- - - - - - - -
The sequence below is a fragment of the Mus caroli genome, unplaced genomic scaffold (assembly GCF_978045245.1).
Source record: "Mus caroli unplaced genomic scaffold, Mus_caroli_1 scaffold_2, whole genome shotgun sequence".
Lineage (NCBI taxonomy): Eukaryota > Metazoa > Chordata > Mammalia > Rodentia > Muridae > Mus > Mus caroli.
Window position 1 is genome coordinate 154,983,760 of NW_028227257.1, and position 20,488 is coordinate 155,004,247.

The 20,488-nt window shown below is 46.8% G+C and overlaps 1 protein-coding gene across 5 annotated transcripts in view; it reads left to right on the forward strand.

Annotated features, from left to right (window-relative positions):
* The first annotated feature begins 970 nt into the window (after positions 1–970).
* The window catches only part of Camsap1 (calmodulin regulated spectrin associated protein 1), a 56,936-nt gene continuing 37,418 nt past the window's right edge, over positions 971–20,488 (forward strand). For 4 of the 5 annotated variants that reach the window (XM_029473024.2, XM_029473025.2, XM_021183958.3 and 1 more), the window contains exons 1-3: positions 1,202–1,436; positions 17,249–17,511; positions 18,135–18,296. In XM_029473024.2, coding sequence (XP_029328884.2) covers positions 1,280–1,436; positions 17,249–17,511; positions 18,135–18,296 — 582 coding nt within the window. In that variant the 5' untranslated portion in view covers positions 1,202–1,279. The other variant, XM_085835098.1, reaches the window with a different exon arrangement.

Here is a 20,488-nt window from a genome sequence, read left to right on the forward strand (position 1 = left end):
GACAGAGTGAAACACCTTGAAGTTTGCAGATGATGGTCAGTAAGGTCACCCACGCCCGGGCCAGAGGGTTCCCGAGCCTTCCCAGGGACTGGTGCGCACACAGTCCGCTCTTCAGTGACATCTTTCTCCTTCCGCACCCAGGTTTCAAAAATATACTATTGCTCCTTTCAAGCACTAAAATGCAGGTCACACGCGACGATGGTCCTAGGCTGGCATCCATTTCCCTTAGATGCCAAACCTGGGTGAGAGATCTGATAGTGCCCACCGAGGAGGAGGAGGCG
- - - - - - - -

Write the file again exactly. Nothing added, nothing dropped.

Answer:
The sequence below is a fragment of the Mus caroli genome, unplaced genomic scaffold (assembly GCF_978045245.1).
Source record: "Mus caroli unplaced genomic scaffold, Mus_caroli_1 scaffold_2, whole genome shotgun sequence".
Lineage (NCBI taxonomy): Eukaryota > Metazoa > Chordata > Mammalia > Rodentia > Muridae > Mus > Mus caroli.
Window position 1 is genome coordinate 154,983,760 of NW_028227257.1, and position 20,488 is coordinate 155,004,247.

The 20,488-nt window shown below is 46.8% G+C and overlaps 1 protein-coding gene across 5 annotated transcripts in view; it reads left to right on the forward strand.

Annotated features, from left to right (window-relative positions):
* The first annotated feature begins 970 nt into the window (after positions 1–970).
* The window catches only part of Camsap1 (calmodulin regulated spectrin associated protein 1), a 56,936-nt gene continuing 37,418 nt past the window's right edge, over positions 971–20,488 (forward strand). For 4 of the 5 annotated variants that reach the window (XM_029473024.2, XM_029473025.2, XM_021183958.3 and 1 more), the window contains exons 1-3: positions 1,202–1,436; positions 17,249–17,511; positions 18,135–18,296. In XM_029473024.2, coding sequence (XP_029328884.2) covers positions 1,280–1,436; positions 17,249–17,511; positions 18,135–18,296 — 582 coding nt within the window. In that variant the 5' untranslated portion in view covers positions 1,202–1,279. The other variant, XM_085835098.1, reaches the window with a different exon arrangement.

Here is a 20,488-nt window from a genome sequence, read left to right on the forward strand (position 1 = left end):
GACAGAGTGAAACACCTTGAAGTTTGCAGATGATGGTCAGTAAGGTCACCCACGCCCGGGCCAGAGGGTTCCCGAGCCTTCCCAGGGACTGGTGCGCACACAGTCCGCTCTTCAGTGACATCTTTCTCCTTCCGCACCCAGGTTTCAAAAATATACTATTGCTCCTTTCAAGCACTAAAATGCAGGTCACACGCGACGATGGTCCTAGGCTGGCATCCATTTCCCTTAGATGCCAAACCTGGGTGAGAGATCTGATAGTGCCCACCGAGGAGGAGGAGGCG